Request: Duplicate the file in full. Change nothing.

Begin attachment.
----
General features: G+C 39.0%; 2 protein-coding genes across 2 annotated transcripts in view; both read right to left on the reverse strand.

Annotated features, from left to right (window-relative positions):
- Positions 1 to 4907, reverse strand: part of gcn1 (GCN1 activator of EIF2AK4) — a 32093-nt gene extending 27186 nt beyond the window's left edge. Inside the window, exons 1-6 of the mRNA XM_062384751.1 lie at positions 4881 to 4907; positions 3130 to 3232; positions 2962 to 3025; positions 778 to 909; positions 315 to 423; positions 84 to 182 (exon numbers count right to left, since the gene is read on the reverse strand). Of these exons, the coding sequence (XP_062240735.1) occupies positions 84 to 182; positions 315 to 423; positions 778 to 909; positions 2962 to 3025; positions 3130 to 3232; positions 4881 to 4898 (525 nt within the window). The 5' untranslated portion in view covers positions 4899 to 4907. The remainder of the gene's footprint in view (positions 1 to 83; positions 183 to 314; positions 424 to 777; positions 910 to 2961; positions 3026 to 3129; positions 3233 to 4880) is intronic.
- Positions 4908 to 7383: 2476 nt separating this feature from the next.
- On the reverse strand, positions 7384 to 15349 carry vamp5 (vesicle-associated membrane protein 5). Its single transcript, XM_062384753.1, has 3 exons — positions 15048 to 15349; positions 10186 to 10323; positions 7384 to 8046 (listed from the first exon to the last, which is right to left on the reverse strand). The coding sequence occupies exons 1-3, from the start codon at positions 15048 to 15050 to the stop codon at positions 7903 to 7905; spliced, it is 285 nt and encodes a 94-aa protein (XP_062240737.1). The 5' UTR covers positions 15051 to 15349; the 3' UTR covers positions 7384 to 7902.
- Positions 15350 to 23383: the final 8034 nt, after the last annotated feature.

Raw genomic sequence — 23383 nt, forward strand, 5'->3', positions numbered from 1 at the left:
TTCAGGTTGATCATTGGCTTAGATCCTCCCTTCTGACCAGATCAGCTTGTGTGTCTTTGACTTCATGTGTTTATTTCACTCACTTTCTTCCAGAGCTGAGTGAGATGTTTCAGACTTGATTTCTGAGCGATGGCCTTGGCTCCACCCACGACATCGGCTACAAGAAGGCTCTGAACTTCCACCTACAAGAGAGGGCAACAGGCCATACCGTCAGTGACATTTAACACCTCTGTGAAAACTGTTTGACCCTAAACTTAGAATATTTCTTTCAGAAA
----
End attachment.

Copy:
General features: G+C 39.0%; 2 protein-coding genes across 2 annotated transcripts in view; both read right to left on the reverse strand.

Annotated features, from left to right (window-relative positions):
- Positions 1 to 4907, reverse strand: part of gcn1 (GCN1 activator of EIF2AK4) — a 32093-nt gene extending 27186 nt beyond the window's left edge. Inside the window, exons 1-6 of the mRNA XM_062384751.1 lie at positions 4881 to 4907; positions 3130 to 3232; positions 2962 to 3025; positions 778 to 909; positions 315 to 423; positions 84 to 182 (exon numbers count right to left, since the gene is read on the reverse strand). Of these exons, the coding sequence (XP_062240735.1) occupies positions 84 to 182; positions 315 to 423; positions 778 to 909; positions 2962 to 3025; positions 3130 to 3232; positions 4881 to 4898 (525 nt within the window). The 5' untranslated portion in view covers positions 4899 to 4907. The remainder of the gene's footprint in view (positions 1 to 83; positions 183 to 314; positions 424 to 777; positions 910 to 2961; positions 3026 to 3129; positions 3233 to 4880) is intronic.
- Positions 4908 to 7383: 2476 nt separating this feature from the next.
- On the reverse strand, positions 7384 to 15349 carry vamp5 (vesicle-associated membrane protein 5). Its single transcript, XM_062384753.1, has 3 exons — positions 15048 to 15349; positions 10186 to 10323; positions 7384 to 8046 (listed from the first exon to the last, which is right to left on the reverse strand). The coding sequence occupies exons 1-3, from the start codon at positions 15048 to 15050 to the stop codon at positions 7903 to 7905; spliced, it is 285 nt and encodes a 94-aa protein (XP_062240737.1). The 5' UTR covers positions 15051 to 15349; the 3' UTR covers positions 7384 to 7902.
- Positions 15350 to 23383: the final 8034 nt, after the last annotated feature.

Raw genomic sequence — 23383 nt, forward strand, 5'->3', positions numbered from 1 at the left:
TTCAGGTTGATCATTGGCTTAGATCCTCCCTTCTGACCAGATCAGCTTGTGTGTCTTTGACTTCATGTGTTTATTTCACTCACTTTCTTCCAGAGCTGAGTGAGATGTTTCAGACTTGATTTCTGAGCGATGGCCTTGGCTCCACCCACGACATCGGCTACAAGAAGGCTCTGAACTTCCACCTACAAGAGAGGGCAACAGGCCATACCGTCAGTGACATTTAACACCTCTGTGAAAACTGTTTGACCCTAAACTTAGAATATTTCTTTCAGAAA